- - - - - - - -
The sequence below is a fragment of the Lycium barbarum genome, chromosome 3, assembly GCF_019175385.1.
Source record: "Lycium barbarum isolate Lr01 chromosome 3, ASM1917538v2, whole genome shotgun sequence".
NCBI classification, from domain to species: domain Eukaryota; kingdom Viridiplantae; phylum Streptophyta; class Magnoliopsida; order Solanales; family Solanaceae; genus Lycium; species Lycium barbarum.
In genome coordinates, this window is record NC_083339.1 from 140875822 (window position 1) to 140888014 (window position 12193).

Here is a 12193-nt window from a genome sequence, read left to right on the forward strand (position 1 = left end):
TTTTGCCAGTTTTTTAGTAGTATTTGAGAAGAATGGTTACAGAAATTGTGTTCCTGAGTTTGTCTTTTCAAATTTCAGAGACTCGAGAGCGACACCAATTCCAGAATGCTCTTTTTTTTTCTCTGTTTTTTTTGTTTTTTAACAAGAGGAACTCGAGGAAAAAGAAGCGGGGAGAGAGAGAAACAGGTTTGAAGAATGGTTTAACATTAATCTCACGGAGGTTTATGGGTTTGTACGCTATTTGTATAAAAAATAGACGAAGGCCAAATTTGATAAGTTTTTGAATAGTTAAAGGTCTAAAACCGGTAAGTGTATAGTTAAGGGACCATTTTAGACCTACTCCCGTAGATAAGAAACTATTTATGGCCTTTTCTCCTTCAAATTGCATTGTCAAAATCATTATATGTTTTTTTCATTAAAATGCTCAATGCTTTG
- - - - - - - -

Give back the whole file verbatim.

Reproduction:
The sequence below is a fragment of the Lycium barbarum genome, chromosome 3, assembly GCF_019175385.1.
Source record: "Lycium barbarum isolate Lr01 chromosome 3, ASM1917538v2, whole genome shotgun sequence".
NCBI classification, from domain to species: domain Eukaryota; kingdom Viridiplantae; phylum Streptophyta; class Magnoliopsida; order Solanales; family Solanaceae; genus Lycium; species Lycium barbarum.
In genome coordinates, this window is record NC_083339.1 from 140875822 (window position 1) to 140888014 (window position 12193).

Here is a 12193-nt window from a genome sequence, read left to right on the forward strand (position 1 = left end):
TTTTGCCAGTTTTTTAGTAGTATTTGAGAAGAATGGTTACAGAAATTGTGTTCCTGAGTTTGTCTTTTCAAATTTCAGAGACTCGAGAGCGACACCAATTCCAGAATGCTCTTTTTTTTTCTCTGTTTTTTTTGTTTTTTAACAAGAGGAACTCGAGGAAAAAGAAGCGGGGAGAGAGAGAAACAGGTTTGAAGAATGGTTTAACATTAATCTCACGGAGGTTTATGGGTTTGTACGCTATTTGTATAAAAAATAGACGAAGGCCAAATTTGATAAGTTTTTGAATAGTTAAAGGTCTAAAACCGGTAAGTGTATAGTTAAGGGACCATTTTAGACCTACTCCCGTAGATAAGAAACTATTTATGGCCTTTTCTCCTTCAAATTGCATTGTCAAAATCATTATATGTTTTTTTCATTAAAATGCTCAATGCTTTG